"SSL_CERT_FILE=/etc/ssl/certs/ca-certificates.crt",
                "JAVA_VERSION=8u242"
            ],
            "Cmd": null,
            "Image": "",
            "Volumes": {},
            "WorkingDir": "",
            "Entrypoint": [
                "java",
                "-cp",
                "/app/resources:/app/classes:/app/libs/*",
                "com.toomuch2learn.springboot2.crud.catalogue.CrudCatalogueApplication"
            ],
            "OnBuild": null,
            "Labels": {}
        },
        "Architecture": "amd64",
        "Os": "linux",
        "Size": 167980775,
        "VirtualSize": 167980775,
        ....
		....
		....
    }
]

Only part of the output is shown for reference. Of the whole, below are few which might need some insight:

  • Created - Checkout Why is my image created 48+ years ago? for more details.

  • Entrypoint - Command configured for entrypoint points to the Java main class which should be bootstrapped to start the application using java.

Launching the Container

Run the below command to bootstrap the SpringBoot application.

Command to start the application
~:\> docker run -p 8080:8080 -t 2much2learn/java8-spring-boot-crud-restful-api-with-jib
Command to start the application for specific spring profile
~:\> docker run -e "SPRING_PROFILES_ACTIVE=dev" -p 8080:8080 -t 2much2learn/java8-spring-boot-crud-restful-api-with-jib
Command to start the application with debugging capability
~:\> $ docker run -e "JAVA_TOOL_OPTIONS=-agentlib:jdwp=transport=dt_socket,address=5005,server=y,suspend=n" -p 8080:8080 -p 5005:5005 -t 2much2learn/java8-spring-boot-crud-restful-api-with-jib

This should start the application running on port 8080 internally and also exposed on host’s port 8080.

Docker image started

Configure Port Forwarding Rules for VirtualBox Image

Before testing the application, we need to configure port forwarding for the default VirtualBox image that is created as part of the Docker setup on Windows 10 Home Edition. Follow the steps to configure port forwarding for ssh & port 8080 as below:

  • Right Click on the default image and choose Settings

  • Choose Network > Adapter1 > expand Advanced > click Port Forwarding

  • Configure Port Forwarding rules as below

Configure VirtualBox Portforwarding

Testing the running CRUD RESTful APIs via Postman

API testing tool Postman is one of the most popular tools available. The ease of Accessibility, creating environments & collections to persist test cases which validate the response status & body and Automated testing with Newman which is a command-line collection runner for Postman.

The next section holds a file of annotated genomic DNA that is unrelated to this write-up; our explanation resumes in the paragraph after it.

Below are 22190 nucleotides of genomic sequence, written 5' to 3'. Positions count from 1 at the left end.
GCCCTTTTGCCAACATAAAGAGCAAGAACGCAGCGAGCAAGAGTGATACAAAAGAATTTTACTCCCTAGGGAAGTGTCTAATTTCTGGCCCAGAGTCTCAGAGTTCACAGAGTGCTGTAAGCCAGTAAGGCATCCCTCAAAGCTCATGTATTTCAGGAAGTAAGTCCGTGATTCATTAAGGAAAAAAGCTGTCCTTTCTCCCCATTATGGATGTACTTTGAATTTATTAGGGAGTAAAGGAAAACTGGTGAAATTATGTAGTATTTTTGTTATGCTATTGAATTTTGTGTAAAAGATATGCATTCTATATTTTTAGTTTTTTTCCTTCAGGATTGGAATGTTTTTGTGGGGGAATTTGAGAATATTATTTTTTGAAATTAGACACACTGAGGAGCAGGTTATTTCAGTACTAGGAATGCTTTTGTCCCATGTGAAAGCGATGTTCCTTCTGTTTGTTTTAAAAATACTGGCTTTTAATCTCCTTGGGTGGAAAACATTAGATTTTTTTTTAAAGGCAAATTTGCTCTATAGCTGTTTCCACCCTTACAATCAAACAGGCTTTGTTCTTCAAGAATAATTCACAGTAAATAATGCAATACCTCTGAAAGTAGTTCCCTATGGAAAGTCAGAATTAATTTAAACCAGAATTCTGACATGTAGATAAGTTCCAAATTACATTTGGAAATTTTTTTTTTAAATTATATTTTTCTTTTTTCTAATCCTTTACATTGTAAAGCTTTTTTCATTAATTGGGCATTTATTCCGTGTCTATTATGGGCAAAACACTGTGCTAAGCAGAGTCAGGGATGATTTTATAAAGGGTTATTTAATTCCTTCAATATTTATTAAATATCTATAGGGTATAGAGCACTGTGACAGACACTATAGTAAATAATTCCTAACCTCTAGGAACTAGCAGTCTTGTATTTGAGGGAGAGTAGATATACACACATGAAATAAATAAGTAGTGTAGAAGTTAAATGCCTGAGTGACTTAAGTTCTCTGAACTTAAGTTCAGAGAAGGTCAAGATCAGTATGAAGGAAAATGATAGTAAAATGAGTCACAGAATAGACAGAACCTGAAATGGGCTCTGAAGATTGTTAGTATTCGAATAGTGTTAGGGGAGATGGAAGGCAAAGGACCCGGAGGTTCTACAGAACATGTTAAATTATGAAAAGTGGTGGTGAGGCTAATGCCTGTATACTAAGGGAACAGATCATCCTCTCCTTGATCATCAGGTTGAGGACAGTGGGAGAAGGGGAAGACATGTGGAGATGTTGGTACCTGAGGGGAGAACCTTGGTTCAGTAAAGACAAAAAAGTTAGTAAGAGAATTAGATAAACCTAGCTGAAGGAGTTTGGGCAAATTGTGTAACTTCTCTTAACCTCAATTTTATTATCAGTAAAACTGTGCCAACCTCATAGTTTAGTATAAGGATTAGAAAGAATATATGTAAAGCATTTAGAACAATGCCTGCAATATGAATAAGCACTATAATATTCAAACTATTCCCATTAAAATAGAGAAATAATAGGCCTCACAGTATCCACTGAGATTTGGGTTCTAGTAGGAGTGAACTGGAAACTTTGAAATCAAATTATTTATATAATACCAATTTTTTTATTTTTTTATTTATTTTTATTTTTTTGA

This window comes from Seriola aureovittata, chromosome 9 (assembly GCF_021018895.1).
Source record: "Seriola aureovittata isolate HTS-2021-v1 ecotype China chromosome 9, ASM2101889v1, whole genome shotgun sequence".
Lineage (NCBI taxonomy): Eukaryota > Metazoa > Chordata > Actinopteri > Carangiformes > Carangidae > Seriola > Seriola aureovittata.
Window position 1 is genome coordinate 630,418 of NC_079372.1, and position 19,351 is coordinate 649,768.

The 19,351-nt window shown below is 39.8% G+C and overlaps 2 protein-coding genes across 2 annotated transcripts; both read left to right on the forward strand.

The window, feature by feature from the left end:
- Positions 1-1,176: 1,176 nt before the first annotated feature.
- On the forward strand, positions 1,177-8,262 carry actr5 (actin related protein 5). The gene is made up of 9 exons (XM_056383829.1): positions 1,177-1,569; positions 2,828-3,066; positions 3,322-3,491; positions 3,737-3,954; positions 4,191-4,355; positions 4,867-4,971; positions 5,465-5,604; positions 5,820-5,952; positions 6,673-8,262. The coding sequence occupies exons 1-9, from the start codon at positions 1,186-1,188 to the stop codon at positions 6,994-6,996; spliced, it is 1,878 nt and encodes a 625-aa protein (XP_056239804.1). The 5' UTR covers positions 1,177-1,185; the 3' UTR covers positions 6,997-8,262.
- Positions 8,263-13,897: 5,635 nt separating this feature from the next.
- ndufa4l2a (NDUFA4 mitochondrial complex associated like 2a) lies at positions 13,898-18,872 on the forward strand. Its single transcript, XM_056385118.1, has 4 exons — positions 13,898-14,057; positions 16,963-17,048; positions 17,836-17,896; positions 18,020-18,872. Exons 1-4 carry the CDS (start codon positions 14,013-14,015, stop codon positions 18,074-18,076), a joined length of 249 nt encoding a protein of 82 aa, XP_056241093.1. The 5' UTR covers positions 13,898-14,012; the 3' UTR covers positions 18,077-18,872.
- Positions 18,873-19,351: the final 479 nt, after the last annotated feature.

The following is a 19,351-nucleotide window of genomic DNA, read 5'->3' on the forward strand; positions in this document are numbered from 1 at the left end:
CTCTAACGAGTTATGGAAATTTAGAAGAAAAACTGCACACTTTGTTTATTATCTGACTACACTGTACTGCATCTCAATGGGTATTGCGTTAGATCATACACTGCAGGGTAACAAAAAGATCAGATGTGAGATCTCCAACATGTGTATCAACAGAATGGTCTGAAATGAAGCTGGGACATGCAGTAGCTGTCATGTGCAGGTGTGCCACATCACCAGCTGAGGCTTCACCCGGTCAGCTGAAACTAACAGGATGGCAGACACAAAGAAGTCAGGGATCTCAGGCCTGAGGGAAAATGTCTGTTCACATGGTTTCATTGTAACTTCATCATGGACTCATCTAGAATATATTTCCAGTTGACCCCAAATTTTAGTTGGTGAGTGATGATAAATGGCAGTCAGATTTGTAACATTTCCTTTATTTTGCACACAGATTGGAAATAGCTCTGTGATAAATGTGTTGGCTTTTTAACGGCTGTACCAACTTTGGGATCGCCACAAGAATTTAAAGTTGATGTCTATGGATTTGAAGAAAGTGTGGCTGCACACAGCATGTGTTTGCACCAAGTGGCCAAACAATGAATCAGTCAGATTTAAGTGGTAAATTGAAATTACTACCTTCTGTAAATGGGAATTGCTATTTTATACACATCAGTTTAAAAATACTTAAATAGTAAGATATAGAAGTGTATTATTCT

Below are the tests we execute to verify the application that is started. Ensure to add header Content-Type: application/json which is needed for most of the tests.

⭐ Download and refer to complete Postman Collection for all the below tests.

Application Health

Spring Actuator exposes /health endpoint which will expose the status of the application.

Http Method: GET - Request Url: http://localhost:8080/actuator/health

Application Health

Add Catalogue Item

Below are two postman requests which we will use to create Catalogue Items. One of the Catalogue item will be used to update it in the later tests.

Http Method: POST - Request Url: http://localhost:8080/api/v1/

Request Body
{
	"sku": "CTLG-123-0001",
	"name": "The Avengers",
	"description": "Marvel's The Avengers Movie",
	"category": "Movies",
	"price": 0.0,
	"inventory": 0
}

Create Catalogue Item

Create Catalogue Item

Get Catalogue Items

Get Catalogue Items that are persisted by the requests.

Http Method: GET - Request Url: http://localhost:8080/api/v1/

Get Catalogue Items

Update Catalogue Item

Update one of the Catalogue Item by its SKU number.

Http Method: PUT - Request Url: http://localhost:8080/api/v1/{sku}

Request Body
{
	"sku": "CTLG-123-0001",
	"name": "The Avengers",
	"description": "Marvel's The Avengers Movie",
	"category": "Movies",
	"price": 95.99,
	"inventory": 10
}

Update Catalogue Items

Get Catalogue Item by SKU

Get the updated Catalogue Item by its SKU. Verify if the fields that are updated compared to the add request is reflected in thus Get Request.

Http Method: GET - Request Url: http://localhost:8080/api/v1/{sku}

Get Catalogue Item

Delete Catalogue Item

Delete one of the Catalogue Item persisted earlier by its SKU.

Http Method: DELETE - Request Url: http://localhost:8080/api/v1/{sku}

Delete Catalogue Items

Stopping the Container

As the container is started with -t option, output written by the application will be rendered on the console. Open up another console and run docker ps which lists containers that are currently running.

List of Containers running
~:\> docker ps

CONTAINER ID        IMAGE                                                     COMMAND                  CREATED             STATUS              PORTS                    NAMES
4b91a669e106        2much2learn/java8-spring-boot-crud-restful-api-with-jib   "java -cp /app/resou…"   25 minutes ago      Up 25 minutes       0.0.0.0:8080->8080/tcp   nervous_knuth

Run command docker stop <CONTAINERID> to stop the container.

Stop Container
~:\> docker stop 4b91a669e106
4b91a669e106

Conclusion

In this article, we checked out how to build and publish docker images using Google’s Jib using Maven and Gradle. This minimizes lot of effort for Java Developers to build container images and testing them with ease without any hassle on setting up runtime environment and running the application.

Madan Narra16 Posts

Software developer, Consultant & Architect

Madan is a software developer, writer, and ex-failed-startup co-founder. He has over 10+ years of experience building scalable and distributed systems using Java, JavaScript, Node.js. He writes about software design and architecture best practices with Java and is especially passionate about Microservices, API Development, Distributed Applications and Frontend Technologies.